When a child is targeted to receive a marketing message, it's overt. After an episode of Dora the Explorer, there's a bit that encourages the child to "get the coloring book, the puzzle and the videogame". Commercials on the cartoon network bleat to their audiences to buy cereal, shoes, videogames and non-toxic calorie substances that resemble food. These ads have been tested, screened and measured for response. The magazines for kids also have similar ads in them. Again, these are planned media purchases that specifically target kids. Even on Nickelodeon's website, there are three dynamic ads located right in the periphery along the path of a scanning eye.
While marketers directly target kids with their message, the purchasing power is, statistically speaking, with the mother of the family. The purchasing pathway usually starts with an ad that creates the desire in the child. The child then informs the mother that they want the new Thomas the Tank Engine videogame. The mother then scans the information on that game and makes a decision. Another pathway to videogame purchases is that the mother knows their child wants a new game. She scans the children's section at a department store, filters out a few games that look interesting, looks at the back for a description, and then makes a purchase.
Overt marketing is about creating an awareness of the videogame, then communicating value to the purchaser. It's the opposite of subliminal and when marketers look at measurements like response rates and increased purchases after ad exposures, they mainly work when the value of the videogame is communicated to the parent and they're able to make an informed decision.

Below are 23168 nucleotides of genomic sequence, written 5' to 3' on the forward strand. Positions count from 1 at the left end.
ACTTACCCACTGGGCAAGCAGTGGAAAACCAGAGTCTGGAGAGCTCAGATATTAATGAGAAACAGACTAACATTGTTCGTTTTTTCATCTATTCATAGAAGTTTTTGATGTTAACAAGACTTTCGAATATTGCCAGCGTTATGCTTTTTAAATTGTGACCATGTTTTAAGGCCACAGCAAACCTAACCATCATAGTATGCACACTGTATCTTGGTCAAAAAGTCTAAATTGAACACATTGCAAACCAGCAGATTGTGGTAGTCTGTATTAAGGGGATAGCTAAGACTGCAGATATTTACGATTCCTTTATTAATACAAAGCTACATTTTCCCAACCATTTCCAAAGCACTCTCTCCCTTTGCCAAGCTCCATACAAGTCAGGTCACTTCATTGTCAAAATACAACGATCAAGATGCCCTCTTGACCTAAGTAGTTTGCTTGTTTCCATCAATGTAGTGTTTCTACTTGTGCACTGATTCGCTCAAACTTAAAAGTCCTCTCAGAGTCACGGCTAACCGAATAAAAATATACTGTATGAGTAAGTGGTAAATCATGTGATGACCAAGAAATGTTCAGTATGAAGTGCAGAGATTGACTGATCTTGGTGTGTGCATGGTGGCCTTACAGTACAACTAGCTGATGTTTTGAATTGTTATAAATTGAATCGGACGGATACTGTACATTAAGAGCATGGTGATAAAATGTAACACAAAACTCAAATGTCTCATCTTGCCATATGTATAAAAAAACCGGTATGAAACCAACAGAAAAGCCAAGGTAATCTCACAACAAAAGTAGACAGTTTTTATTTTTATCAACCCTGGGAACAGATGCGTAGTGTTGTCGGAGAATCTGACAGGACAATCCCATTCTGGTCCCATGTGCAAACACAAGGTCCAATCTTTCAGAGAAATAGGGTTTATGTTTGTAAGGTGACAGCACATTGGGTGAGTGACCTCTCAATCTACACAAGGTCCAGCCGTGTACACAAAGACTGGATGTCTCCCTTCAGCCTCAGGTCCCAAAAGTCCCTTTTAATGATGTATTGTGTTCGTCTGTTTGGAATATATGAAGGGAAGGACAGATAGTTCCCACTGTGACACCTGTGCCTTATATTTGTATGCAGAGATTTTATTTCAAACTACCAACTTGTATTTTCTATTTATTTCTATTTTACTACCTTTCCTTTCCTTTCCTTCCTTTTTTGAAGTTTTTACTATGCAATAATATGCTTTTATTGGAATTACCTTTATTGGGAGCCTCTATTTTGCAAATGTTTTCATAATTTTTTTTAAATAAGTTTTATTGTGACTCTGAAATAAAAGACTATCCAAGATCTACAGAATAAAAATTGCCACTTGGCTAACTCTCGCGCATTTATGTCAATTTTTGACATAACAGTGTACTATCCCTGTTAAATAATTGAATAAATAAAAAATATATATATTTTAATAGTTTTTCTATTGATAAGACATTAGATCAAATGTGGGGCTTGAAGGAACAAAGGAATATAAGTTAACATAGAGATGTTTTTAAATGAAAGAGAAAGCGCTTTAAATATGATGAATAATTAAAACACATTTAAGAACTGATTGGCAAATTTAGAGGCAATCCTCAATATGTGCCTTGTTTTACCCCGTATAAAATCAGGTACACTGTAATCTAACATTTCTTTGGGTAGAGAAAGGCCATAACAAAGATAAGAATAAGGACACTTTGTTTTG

The second part of the equation is exposure marketing. This is when a product isn't explicitly targeted to children, but children sometimes get in the way of that marketing. Just recently, I was made aware of this as I was shopping with my 5 year old son at Target. He's gotten to the point where he loves anything Star Wars, making his geek dad very proud. He was in the middle of telling me that he wanted to find a Darth Vader action figure. We were looking through the display, when he noticed the next section. Adjacent to the Star Wars action figures were the Halo Reach action figures. He asked me which "Star Wars guys" they were. I responded that they weren't Star Wars, but characters in the videogame Halo, "one of the games that daddy plays". I noticed that the proximity and the thematic similarities between those two action figures could be considered a form of marketing to kids via exposure.
This kind of marketing could be exploitive. My five year old knows that I play grown up games that he's not ready to play yet. Since he's five, he's only discovering the difference between fantasy and reality. Just the other night, he told me that his Lego robot had ten thousand guns. As a responsible parent, I responded to his "ten thousand gun robot" by telling him, "Superman and Batman are good guys, and they don't need guns. They need strength and smarts". My son responded, "Han Solo's a good guy and he uses a gun". My logic shattered in his eyes, I moved on and decided not to teach him about the moral ambiguities of smugglers. He's starting to see the separation of fantasy and reality, but he's not there yet. Therefore, I don't let him play games right now that involve killing or shooting yet. Meanwhile, as he's looking at these terribly cool Halo action figures, he told me, "Someday, I'll be able to play Halo too". While this type of branding by proximity didn't directly target kids, I noticed that the display created a curiosity and a new familiarity with the Halo franchise, which is rated "M".
Another example of this is purely accidental. When I'm picking up a new game at any retail location, the game Disney/ Pixar's Cars is nestled between Call of Duty and Castlevania. It's these kinds of exposures to brands and games that can cause a desire in kids because of the active and attractive package design.